Page:Britain's Deadly Peril.djvu/160

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No one pretends, of course, that the entire body of Volunteers whom we see drilling and route-marching day by day are capable of the exertions involved in a strenuous campaign. But a very large percentage of them are quite capable of being made fit to serve in a home-defence army, and it is a feeble and shortsighted policy to give them the official cold shoulder and nip their enthusiasm in the bud. At the present moment they cost nothing, and they are doing good and useful work. Is it expecting too much to suggest that their work should be encouraged with something a little more stimulating than a scarlet arm-band and a form of "recognition" which, upon close analysis, will be found to mean very little indeed?

There has been too strong a tendency in the past to praise, in immoderate terms, German methods and German efficiency. But, undoubtedly, there are certain things which we can learn from the enemy, and one of them is the speed and energy with which the Germans, at the present moment, are turning to their advantage popular enthusiasm of exactly the same nature as that which has produced the Volunteer movement here. It is a popular misconception that in a conscriptionist country every man, without distinction, is swept into the ranks for his allotted term. This is by no means the case. There are many reasons for exemption, and a very large proportion of the German people, when war broke out, had never done any military duty.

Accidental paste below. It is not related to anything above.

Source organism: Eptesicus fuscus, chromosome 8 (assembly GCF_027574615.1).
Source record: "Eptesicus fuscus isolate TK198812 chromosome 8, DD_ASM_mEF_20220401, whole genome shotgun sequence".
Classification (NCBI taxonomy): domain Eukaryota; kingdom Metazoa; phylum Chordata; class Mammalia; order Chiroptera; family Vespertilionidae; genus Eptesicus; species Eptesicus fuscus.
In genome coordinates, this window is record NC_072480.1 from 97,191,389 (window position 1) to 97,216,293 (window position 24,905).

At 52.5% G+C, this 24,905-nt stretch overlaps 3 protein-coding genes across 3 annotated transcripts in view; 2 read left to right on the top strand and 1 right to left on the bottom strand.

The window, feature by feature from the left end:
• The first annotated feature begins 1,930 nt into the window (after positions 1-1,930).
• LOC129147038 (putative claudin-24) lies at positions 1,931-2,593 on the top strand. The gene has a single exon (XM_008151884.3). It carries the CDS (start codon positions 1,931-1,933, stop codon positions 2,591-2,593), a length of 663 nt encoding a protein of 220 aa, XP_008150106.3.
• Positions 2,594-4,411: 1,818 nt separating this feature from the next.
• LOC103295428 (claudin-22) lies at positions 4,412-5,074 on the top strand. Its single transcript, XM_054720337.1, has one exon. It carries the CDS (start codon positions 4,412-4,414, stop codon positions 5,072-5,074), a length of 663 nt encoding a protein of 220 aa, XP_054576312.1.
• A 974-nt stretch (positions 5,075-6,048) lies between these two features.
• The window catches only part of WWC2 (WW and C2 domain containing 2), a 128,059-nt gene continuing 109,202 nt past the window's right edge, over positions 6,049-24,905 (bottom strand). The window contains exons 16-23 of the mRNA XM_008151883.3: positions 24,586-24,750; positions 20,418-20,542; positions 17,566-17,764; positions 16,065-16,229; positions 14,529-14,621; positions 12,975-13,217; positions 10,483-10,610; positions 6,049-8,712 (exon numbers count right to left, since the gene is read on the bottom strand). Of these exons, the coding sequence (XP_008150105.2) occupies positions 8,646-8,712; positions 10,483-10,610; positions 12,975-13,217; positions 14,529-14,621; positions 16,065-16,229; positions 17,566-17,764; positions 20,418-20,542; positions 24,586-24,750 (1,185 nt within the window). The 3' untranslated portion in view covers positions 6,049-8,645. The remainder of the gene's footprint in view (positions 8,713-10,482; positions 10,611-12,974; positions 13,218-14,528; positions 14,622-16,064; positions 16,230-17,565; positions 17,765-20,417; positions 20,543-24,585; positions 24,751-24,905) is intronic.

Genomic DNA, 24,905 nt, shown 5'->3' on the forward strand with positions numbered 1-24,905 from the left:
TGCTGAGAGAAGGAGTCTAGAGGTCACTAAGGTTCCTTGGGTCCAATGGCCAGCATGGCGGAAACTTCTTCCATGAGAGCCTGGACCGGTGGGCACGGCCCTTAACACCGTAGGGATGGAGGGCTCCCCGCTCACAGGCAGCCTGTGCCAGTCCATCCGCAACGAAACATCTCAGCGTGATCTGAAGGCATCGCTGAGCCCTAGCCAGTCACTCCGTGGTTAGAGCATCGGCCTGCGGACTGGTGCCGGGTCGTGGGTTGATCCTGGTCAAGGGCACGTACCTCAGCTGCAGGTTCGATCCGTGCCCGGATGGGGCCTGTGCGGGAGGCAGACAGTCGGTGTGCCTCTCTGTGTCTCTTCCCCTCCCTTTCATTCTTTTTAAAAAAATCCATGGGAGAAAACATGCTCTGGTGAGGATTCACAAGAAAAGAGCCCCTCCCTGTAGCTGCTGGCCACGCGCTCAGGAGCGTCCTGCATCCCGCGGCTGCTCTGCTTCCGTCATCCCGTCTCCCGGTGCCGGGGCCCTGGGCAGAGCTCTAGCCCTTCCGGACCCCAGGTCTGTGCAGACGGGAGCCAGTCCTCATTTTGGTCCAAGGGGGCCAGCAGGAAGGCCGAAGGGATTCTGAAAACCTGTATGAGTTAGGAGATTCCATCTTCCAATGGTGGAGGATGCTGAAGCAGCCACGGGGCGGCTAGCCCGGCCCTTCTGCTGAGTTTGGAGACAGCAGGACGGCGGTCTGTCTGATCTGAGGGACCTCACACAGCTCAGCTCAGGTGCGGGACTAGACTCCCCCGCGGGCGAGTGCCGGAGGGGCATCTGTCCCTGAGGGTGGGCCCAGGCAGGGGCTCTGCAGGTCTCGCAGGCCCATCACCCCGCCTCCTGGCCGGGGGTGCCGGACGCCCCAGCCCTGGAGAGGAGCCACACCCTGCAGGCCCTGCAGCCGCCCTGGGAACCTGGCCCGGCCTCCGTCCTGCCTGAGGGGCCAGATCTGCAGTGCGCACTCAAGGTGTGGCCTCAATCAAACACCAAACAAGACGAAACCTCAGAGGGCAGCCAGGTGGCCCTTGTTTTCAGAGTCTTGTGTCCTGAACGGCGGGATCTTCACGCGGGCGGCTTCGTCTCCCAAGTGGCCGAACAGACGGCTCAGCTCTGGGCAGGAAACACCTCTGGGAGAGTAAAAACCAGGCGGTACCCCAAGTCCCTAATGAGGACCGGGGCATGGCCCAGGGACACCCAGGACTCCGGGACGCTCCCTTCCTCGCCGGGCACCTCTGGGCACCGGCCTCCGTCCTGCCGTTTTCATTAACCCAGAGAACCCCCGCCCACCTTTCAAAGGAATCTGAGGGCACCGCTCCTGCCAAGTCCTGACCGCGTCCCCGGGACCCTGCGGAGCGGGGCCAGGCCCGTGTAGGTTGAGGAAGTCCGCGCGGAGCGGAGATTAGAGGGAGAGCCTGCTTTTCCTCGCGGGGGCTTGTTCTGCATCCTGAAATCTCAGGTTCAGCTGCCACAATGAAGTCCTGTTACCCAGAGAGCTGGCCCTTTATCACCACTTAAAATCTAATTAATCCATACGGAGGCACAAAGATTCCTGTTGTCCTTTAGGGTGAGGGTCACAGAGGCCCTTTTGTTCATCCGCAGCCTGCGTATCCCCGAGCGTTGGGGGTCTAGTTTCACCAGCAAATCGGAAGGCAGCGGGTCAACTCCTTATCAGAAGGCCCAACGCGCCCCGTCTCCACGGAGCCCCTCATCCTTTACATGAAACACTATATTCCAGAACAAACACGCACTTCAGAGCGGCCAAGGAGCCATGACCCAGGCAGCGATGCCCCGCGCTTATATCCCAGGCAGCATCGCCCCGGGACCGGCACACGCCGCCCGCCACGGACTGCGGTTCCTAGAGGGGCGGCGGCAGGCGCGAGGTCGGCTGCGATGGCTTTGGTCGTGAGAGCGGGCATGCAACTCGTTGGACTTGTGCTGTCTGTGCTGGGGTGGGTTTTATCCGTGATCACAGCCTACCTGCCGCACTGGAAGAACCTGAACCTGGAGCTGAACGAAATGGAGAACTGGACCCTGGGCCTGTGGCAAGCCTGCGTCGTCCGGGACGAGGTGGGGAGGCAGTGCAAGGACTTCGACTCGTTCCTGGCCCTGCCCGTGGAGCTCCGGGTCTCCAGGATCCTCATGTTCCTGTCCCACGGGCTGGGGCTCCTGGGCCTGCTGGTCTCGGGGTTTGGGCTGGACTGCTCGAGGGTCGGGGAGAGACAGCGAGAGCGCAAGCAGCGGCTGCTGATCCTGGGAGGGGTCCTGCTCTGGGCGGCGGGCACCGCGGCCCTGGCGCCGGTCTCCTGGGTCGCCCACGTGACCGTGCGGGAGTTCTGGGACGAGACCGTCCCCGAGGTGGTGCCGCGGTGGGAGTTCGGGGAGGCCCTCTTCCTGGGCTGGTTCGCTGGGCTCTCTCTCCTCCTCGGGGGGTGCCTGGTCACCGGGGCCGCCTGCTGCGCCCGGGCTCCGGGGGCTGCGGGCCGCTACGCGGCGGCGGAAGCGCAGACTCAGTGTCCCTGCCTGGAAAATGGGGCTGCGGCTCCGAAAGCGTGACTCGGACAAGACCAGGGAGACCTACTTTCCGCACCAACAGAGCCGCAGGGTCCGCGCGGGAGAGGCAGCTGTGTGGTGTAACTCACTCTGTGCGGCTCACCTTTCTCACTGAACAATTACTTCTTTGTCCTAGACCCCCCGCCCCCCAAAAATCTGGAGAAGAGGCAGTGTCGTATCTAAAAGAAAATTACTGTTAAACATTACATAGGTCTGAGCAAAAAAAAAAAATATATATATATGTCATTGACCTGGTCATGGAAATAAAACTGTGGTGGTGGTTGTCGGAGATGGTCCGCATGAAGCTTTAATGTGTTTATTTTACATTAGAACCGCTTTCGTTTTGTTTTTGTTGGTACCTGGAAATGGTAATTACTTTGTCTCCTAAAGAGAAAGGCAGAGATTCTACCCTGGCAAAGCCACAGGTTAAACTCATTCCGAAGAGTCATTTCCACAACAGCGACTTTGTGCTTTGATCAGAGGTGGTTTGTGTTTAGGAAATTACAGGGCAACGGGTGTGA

Travellers who have recently returned from Germany report that the Volunteer movement there has made gigantic strides. Men have come forward in thousands, and the Government, with German energy and foresight, has pounced upon